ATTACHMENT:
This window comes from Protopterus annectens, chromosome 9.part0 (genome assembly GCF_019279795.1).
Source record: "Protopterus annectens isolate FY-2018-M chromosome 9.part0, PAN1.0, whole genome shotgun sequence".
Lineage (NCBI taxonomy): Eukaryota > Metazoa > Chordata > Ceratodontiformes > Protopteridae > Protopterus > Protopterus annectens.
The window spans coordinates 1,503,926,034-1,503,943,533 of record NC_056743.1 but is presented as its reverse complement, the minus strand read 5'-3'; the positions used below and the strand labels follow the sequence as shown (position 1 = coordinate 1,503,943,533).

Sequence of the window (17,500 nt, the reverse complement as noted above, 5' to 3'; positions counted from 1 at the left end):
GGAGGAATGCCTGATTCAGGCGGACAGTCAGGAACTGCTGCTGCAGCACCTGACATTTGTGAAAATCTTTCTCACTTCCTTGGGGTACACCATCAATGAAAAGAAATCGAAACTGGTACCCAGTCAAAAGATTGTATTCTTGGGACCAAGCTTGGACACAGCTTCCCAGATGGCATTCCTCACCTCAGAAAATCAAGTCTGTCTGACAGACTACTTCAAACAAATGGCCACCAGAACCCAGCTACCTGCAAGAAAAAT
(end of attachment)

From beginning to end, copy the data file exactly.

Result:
This window comes from Protopterus annectens, chromosome 9.part0 (genome assembly GCF_019279795.1).
Source record: "Protopterus annectens isolate FY-2018-M chromosome 9.part0, PAN1.0, whole genome shotgun sequence".
Lineage (NCBI taxonomy): Eukaryota > Metazoa > Chordata > Ceratodontiformes > Protopteridae > Protopterus > Protopterus annectens.
The window spans coordinates 1,503,926,034-1,503,943,533 of record NC_056743.1 but is presented as its reverse complement, the minus strand read 5'-3'; the positions used below and the strand labels follow the sequence as shown (position 1 = coordinate 1,503,943,533).

Sequence of the window (17,500 nt, the reverse complement as noted above, 5' to 3'; positions counted from 1 at the left end):
GGAGGAATGCCTGATTCAGGCGGACAGTCAGGAACTGCTGCTGCAGCACCTGACATTTGTGAAAATCTTTCTCACTTCCTTGGGGTACACCATCAATGAAAAGAAATCGAAACTGGTACCCAGTCAAAAGATTGTATTCTTGGGACCAAGCTTGGACACAGCTTCCCAGATGGCATTCCTCACCTCAGAAAATCAAGTCTGTCTGACAGACTACTTCAAACAAATGGCCACCAGAACCCAGCTACCTGCAAGAAAAAT